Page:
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Wednesday, April 26, 2017


Durban-based KickstArt Theatre has once again racked up a number of Naledi Theatre Award nominations, this time for their production of Shrek the Musical.

Executive Directors of KickstArt, Steven Stead and Greg King, say they couldn’t be more thrilled about their 10 nominations for the 2017 Naledi Theatre Awards.

Shrek the Musical was a mammoth show for us to present, and we are beyond delighted that all the hard work and effort has paid off and that people in Joburg and Durban loved the show,” says Stead. “[It] is so much more than a ‘kiddies’ musical’, and we are delighted that the judges have recognised the calibre of our local performers and creative team.”

At this year’s Naledi nomination reveal, Shrek the Musical, which was co-produced by the Lyric Theatre, received nominations in the following categories; Best Costume Design, Best Sound Design, Best Original Choreography, Best Musical Director, Best Director of a Musical/Revue, Best Supporting/Featured Performance in a Musical/Revue: Male (x2), Best Supporting/Featured Performance in a Musical/Revue: Female, Best Lead in a Musical/Revue: Male, and Best Production of a Musical.

Greg King also received a nomination in the Best Theatre Set Design category for Suddenly the Storm, produced by the Market Theatre and Auto & General Theatre on the Square. “This nomination means a huge amount to me, as Greg has not been recognised for his massive contributions to our productions previously at the Naledi’s,” says Stead. Suddenly the Storm, which features a highly-detailed set design that can be adapted for three different theatre spaces, opens at the Baxter Theatre in Cape Town in July.

Proudly representing the 031, Stead says as the only independent company producing high quality musical theatre, children’s’ theatre and drama in the city, KickstArt are thrilled to show off some of Durban’s “awesome talent”. “We are recognised among the folk who support the theatre in Durban as being fairly significant,” he says, “I know that if we cancelled our end of year panto there might be a modest riot!”

Stead says that although small, KickstArt strives to produce shows that are on point in a holistic way. “We are absolute sticklers for detail,” he explains. “We do not have access to massive resources, so we have to be absolutely focused on delivering the very best quality production that we can afford. And that means paying massive attention to every detail.”

This meticulousness certainly caught the Naledi judges’ eyes, and when you consider the fact that judges view over 100 productions in the year of review, this is no small feat. Stead says this bears testament to what the Awards stand for. “These Awards are wonderfully inclusive, in every way, and because of that, they celebrate work made all over the country by a great variety of creatives.”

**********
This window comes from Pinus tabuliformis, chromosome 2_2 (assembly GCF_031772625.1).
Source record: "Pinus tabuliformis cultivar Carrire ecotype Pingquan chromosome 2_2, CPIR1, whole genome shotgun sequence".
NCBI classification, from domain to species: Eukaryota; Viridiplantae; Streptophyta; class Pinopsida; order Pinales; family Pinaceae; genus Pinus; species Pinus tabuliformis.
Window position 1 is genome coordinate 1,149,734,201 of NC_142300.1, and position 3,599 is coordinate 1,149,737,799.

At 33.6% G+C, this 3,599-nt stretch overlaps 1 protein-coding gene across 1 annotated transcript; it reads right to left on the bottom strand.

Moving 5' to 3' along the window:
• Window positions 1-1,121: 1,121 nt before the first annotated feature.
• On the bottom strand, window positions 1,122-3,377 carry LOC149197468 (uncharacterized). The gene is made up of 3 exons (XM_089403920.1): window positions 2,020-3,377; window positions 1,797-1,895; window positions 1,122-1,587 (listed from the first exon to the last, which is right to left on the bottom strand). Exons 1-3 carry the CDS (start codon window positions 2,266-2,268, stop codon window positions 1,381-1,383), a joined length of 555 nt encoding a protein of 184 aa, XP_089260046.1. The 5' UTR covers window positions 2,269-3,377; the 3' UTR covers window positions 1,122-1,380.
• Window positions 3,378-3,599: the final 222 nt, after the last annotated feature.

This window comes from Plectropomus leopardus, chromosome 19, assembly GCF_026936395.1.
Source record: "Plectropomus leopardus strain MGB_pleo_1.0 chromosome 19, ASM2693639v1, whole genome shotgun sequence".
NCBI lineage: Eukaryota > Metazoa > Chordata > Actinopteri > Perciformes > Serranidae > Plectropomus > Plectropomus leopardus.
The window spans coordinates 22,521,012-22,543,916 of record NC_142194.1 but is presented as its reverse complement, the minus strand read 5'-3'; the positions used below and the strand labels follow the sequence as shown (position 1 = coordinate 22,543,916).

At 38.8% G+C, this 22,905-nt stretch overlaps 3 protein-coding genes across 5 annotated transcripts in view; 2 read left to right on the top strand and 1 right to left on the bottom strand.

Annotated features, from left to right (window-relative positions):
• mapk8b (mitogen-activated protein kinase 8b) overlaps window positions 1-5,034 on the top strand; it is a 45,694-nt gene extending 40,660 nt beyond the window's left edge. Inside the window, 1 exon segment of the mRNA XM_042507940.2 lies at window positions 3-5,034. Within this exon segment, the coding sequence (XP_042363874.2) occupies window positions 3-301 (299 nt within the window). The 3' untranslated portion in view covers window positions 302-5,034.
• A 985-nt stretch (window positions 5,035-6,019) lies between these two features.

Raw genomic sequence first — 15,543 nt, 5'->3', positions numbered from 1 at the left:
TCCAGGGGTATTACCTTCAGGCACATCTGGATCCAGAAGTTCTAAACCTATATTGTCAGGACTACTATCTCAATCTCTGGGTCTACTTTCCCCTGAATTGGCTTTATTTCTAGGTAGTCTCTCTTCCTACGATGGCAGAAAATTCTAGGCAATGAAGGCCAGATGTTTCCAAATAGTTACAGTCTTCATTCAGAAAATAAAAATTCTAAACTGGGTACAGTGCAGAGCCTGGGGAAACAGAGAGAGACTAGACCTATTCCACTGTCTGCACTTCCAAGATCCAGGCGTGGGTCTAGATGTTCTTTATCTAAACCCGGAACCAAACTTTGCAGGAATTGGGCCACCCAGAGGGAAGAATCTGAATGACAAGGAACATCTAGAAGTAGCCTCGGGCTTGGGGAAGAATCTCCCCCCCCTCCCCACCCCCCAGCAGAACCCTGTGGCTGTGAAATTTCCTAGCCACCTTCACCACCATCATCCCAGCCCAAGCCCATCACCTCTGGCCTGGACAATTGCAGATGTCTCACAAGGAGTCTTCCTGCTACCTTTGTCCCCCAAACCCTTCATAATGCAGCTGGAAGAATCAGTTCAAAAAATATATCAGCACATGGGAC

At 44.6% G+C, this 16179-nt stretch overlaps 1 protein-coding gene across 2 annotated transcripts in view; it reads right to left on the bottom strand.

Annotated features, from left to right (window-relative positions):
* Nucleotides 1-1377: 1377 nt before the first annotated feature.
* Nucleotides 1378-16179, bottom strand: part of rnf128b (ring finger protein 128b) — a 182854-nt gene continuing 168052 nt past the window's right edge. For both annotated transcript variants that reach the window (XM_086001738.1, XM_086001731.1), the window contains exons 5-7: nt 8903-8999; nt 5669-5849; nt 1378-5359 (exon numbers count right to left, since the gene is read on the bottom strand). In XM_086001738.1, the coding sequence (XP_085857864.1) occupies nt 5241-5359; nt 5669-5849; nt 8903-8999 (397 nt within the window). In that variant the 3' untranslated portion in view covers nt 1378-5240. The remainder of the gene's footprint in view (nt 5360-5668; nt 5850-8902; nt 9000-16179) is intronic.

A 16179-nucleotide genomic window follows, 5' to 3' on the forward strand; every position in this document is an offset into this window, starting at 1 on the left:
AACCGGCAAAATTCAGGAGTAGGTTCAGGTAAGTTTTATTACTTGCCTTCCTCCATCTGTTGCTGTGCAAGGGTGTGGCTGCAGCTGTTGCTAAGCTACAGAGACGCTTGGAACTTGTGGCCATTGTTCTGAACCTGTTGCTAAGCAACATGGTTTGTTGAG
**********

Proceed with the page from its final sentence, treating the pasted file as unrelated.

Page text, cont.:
Dawn Lindberg, the Executive Director of the Awards, says this is a core value of the Naledi’s. “We are proud that our panel of judges recognise and celebrate original SA work and this affirmation encourages new creative designers and theatre makers to continue telling our unique stories. We are also very pleased that more and more excellent productions are coming to Johannesburg stages from other centres such as Cape Town and Durban, which makes the Naledi’s truly national!”

The 2017 Naledi Theatre Awards will be staged on May 30, 2017 at the Lyric Theatre in Johannesburg. The Awards are currently seeking funding for their 2017 Awards and beyond. Please contact to find out how you or your business can get involved.

For more information, visit and watch the 2016 promotional video here ( Alternatively, connect with them on Facebook or on Twitter.

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Report by Patrick Compton

Iranian director Asghar Farhadi’s disquieting drama, The Salesman, which won the best foreign language Oscar this year, opens at Cinema Nouveau, Gateway, on May 5.

The win was Farhadi’s second in the category, with the first being A Separation which won in 2012.

The film is about a middle-class couple whose relationship is thrown into disarray after an intruder surprises the wife in the shower. The story is influenced by Arthur Miller’s award-winning play, Death of a Salesman.

Farhadi boycotted the ceremony in Los Angeles “out of respect for the people of my country and those of the other six nations” affected by US President Donald Trump’s travel ban on seven predominantly Muslim countries, which, he said, “have been disrespected by the inhumane law that bans entry of immigrants to the US”.


(Mervyn & Neville Pillay)

Veteran entertainers and comedians Neville and Mervyn Pillay come together for a show packed with standup comedy, skits and parodies this April. They bring their latest production, Don’t Pillay With Us, to Sibaya Casino and Entertainment Kingdom’s iZulu Theatre on April 30.

No strangers to the comedy scene, Neville and Mervyn have performed throughout the country, and are renowned for finding the funny in everything. Comedy fans can look forward to yet another hilariously funny, awesomely synergized show by the “cousin brothers”.

Having traded as a Radio DJ for many years at P4, East Coast and recently Lotus FM, Neville has done it all with regards to broadcast. He is a favourite amongst listeners for his witty comebacks, hilarious parodies and laidback humorous nature. He has performed extensively throughout KZN and is also getting lots of offer to perform around the country. 

Mervyn comes with his brand of actor mimicry, imitations and impressions, having started out doing many Bollywood shows and then branching into mainstream comedy has given him a new lease on life as an entertainer. He too loves performing comedy all over. He has played to audiences throughout South Africa with his brand of comedy.